The Mystery of the Lone Wolf Killer: Anders Behring Breivik and the Threat of Terror in Plain Sight

Unni Turrettini. Pegasus, $27.95 (272p) ISBN 978-1-60598-910-5
Readers interested in learning how mass murderers who act alone can be stopped are likely to be disappointed by this unpersuasive book. Turrettini, a Norwegian expat residing in the U.S., starts with Anders Behring Breivik’s horrific 2011 crimes: he set off a powerful bomb outside the offices of the Norwegian prime minister in Oslo that killed eight people and then fatally shot 69 more at a nearby summer camp. Turrettini’s account of this massacre is riddled with generalizations. For example, she describes Norwegians as “sleepwalkers” who “don’t take care of one another.” The author is quick to dilute the narrative by frequently switching to discussions of the Unabomber (Ted Kacyzinski) and Oklahoma City bomber Timothy McVeigh. An entire chapter devoted to dismissing the value of gun control adds little to the book’s central argument, which is that such massacres are preventable. Turrettini further weakens the book with inconsistent claims (she cites the Virginia Tech massacre as a case where gun control might have made a difference) and spotty reasoning (she claims that the Virginia Tech shooter was technically not a “lone wolf” because he left a paper trail). The book’s most profound flaw is Turrettini’s argument that lone wolf killers can only be thwarted if members of their communities speak out about their unusual behavior before they strike. The very limited practical value of such an approach is glossed over. (Nov.)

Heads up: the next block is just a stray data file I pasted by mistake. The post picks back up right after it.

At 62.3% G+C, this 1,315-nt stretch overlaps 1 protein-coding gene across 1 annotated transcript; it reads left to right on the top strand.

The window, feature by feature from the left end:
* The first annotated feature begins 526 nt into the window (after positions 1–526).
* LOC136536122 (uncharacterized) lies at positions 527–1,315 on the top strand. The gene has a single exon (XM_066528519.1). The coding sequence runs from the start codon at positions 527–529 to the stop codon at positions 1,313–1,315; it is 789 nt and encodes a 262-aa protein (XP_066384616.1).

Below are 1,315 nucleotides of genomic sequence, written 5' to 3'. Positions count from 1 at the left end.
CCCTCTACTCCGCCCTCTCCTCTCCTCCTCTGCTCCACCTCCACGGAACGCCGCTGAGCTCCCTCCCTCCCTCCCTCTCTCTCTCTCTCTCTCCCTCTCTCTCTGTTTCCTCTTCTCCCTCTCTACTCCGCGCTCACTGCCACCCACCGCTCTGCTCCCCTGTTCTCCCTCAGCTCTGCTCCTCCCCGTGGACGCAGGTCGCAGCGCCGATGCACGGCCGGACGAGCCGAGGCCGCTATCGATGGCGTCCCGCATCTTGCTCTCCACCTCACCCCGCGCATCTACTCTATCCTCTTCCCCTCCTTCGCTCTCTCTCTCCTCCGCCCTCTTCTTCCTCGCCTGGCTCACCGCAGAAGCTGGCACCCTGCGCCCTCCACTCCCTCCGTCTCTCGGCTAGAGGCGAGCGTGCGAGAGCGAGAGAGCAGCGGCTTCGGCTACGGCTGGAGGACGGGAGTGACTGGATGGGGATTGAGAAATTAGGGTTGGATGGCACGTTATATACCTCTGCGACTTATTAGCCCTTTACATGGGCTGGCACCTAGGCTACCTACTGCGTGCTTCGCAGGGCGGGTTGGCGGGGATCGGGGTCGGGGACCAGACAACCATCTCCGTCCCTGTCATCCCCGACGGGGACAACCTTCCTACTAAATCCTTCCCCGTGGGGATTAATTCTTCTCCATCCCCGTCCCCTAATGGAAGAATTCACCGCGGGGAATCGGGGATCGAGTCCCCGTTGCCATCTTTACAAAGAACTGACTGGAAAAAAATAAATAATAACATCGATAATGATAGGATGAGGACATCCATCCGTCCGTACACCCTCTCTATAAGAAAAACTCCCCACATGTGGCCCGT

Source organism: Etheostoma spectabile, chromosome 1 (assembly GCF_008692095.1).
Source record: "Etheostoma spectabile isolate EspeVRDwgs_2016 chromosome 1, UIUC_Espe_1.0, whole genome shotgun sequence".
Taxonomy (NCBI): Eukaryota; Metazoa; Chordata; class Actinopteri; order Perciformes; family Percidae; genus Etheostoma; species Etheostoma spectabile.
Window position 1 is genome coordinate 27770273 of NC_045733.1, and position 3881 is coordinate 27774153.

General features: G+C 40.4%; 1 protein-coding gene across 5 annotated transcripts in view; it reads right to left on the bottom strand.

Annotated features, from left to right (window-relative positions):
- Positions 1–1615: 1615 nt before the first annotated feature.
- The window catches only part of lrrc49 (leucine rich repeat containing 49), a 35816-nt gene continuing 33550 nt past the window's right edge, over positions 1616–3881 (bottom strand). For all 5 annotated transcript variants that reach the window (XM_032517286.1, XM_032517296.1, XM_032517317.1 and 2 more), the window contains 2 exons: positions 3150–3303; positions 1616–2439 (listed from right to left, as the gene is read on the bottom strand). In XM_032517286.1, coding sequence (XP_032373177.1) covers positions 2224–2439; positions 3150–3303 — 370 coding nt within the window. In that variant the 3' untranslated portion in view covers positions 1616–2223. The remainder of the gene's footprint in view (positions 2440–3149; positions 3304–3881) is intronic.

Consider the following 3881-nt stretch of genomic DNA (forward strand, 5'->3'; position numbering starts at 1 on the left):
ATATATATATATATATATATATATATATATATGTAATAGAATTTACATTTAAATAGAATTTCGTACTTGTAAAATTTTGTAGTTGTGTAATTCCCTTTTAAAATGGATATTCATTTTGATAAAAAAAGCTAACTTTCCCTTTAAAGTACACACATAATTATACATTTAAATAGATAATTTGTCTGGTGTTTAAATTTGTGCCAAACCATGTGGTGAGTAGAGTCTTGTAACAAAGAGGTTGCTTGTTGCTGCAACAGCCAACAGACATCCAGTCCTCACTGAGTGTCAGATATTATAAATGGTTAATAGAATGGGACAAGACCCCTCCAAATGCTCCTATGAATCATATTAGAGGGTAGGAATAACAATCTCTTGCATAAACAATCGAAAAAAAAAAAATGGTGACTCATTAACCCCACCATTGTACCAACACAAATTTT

Reviewed on: 08/31/2015
Release date: 11/01/2015
Genre: Nonfiction
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